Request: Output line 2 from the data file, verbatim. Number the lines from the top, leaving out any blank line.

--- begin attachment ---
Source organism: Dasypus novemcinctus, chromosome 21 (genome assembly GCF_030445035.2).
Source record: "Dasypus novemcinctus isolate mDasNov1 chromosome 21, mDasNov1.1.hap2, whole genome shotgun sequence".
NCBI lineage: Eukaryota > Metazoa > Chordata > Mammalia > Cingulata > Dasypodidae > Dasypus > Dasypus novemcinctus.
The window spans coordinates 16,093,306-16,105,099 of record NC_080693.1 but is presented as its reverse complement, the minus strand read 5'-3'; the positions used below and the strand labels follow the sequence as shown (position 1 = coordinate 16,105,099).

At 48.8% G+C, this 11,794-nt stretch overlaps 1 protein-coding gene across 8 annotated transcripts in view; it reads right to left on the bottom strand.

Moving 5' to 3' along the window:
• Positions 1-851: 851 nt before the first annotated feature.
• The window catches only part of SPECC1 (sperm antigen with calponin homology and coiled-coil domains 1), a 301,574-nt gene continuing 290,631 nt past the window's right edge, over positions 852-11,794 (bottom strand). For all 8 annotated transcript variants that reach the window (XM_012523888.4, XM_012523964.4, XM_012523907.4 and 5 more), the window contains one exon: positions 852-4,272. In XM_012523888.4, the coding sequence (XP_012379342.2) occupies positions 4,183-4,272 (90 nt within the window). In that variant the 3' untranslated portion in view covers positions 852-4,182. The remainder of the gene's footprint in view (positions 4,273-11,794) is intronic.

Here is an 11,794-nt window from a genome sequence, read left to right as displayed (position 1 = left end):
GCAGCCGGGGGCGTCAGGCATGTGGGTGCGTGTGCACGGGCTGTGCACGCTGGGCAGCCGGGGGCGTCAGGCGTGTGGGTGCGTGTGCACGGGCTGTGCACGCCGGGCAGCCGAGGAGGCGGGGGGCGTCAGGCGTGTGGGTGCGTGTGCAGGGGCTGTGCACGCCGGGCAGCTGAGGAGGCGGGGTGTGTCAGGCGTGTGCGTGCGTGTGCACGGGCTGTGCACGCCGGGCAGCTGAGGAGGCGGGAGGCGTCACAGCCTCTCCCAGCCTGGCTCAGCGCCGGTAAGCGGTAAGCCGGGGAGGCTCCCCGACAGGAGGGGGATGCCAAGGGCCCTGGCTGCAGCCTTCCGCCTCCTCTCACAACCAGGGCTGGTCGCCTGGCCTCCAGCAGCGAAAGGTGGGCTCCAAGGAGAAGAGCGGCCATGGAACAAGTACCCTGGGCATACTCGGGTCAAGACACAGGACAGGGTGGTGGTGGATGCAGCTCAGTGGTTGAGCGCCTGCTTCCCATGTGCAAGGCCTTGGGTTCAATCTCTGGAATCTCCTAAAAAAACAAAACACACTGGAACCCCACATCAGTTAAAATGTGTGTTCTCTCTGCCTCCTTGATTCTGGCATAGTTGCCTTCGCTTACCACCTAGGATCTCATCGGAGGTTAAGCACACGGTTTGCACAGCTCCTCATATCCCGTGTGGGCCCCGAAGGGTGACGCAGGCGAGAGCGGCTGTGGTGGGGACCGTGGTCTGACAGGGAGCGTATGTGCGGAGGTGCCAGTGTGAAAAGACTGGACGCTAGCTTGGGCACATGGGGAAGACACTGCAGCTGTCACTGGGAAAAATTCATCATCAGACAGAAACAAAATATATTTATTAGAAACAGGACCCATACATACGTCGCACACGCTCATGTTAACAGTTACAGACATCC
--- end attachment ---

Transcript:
Source record: "Dasypus novemcinctus isolate mDasNov1 chromosome 21, mDasNov1.1.hap2, whole genome shotgun sequence".